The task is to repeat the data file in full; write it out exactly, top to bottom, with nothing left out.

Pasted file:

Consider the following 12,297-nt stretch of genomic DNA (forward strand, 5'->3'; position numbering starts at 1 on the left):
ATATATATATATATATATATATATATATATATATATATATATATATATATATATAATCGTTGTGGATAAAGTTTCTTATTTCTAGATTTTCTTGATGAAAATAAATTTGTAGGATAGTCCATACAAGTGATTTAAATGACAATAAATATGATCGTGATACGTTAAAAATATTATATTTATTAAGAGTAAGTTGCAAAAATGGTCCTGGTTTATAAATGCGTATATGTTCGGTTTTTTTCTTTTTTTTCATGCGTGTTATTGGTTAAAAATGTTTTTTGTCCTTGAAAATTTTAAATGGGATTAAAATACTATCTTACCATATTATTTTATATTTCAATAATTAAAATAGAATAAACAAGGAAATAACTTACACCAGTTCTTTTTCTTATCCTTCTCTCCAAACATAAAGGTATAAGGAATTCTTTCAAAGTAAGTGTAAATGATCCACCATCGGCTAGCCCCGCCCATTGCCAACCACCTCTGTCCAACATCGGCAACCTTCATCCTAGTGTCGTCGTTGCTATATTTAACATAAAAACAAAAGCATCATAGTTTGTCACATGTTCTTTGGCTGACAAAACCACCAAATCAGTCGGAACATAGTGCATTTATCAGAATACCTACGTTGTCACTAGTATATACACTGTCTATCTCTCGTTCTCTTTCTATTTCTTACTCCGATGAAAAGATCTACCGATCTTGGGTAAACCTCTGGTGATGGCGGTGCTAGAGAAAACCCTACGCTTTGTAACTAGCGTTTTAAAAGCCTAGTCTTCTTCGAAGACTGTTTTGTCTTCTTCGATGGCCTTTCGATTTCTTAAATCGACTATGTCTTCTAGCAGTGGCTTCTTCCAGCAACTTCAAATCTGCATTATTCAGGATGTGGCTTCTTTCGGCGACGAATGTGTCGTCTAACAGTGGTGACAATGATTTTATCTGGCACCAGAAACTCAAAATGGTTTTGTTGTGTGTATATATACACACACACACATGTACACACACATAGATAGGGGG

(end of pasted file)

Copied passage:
Consider the following 12,297-nt stretch of genomic DNA (forward strand, 5'->3'; position numbering starts at 1 on the left):
ATATATATATATATATATATATATATATATATATATATATATATATATATATATAATCGTTGTGGATAAAGTTTCTTATTTCTAGATTTTCTTGATGAAAATAAATTTGTAGGATAGTCCATACAAGTGATTTAAATGACAATAAATATGATCGTGATACGTTAAAAATATTATATTTATTAAGAGTAAGTTGCAAAAATGGTCCTGGTTTATAAATGCGTATATGTTCGGTTTTTTTCTTTTTTTTCATGCGTGTTATTGGTTAAAAATGTTTTTTGTCCTTGAAAATTTTAAATGGGATTAAAATACTATCTTACCATATTATTTTATATTTCAATAATTAAAATAGAATAAACAAGGAAATAACTTACACCAGTTCTTTTTCTTATCCTTCTCTCCAAACATAAAGGTATAAGGAATTCTTTCAAAGTAAGTGTAAATGATCCACCATCGGCTAGCCCCGCCCATTGCCAACCACCTCTGTCCAACATCGGCAACCTTCATCCTAGTGTCGTCGTTGCTATATTTAACATAAAAACAAAAGCATCATAGTTTGTCACATGTTCTTTGGCTGACAAAACCACCAAATCAGTCGGAACATAGTGCATTTATCAGAATACCTACGTTGTCACTAGTATATACACTGTCTATCTCTCGTTCTCTTTCTATTTCTTACTCCGATGAAAAGATCTACCGATCTTGGGTAAACCTCTGGTGATGGCGGTGCTAGAGAAAACCCTACGCTTTGTAACTAGCGTTTTAAAAGCCTAGTCTTCTTCGAAGACTGTTTTGTCTTCTTCGATGGCCTTTCGATTTCTTAAATCGACTATGTCTTCTAGCAGTGGCTTCTTCCAGCAACTTCAAATCTGCATTATTCAGGATGTGGCTTCTTTCGGCGACGAATGTGTCGTCTAACAGTGGTGACAATGATTTTATCTGGCACCAGAAACTCAAAATGGTTTTGTTGTGTGTATATATACACACACACACATGTACACACACATAGATAGGGGG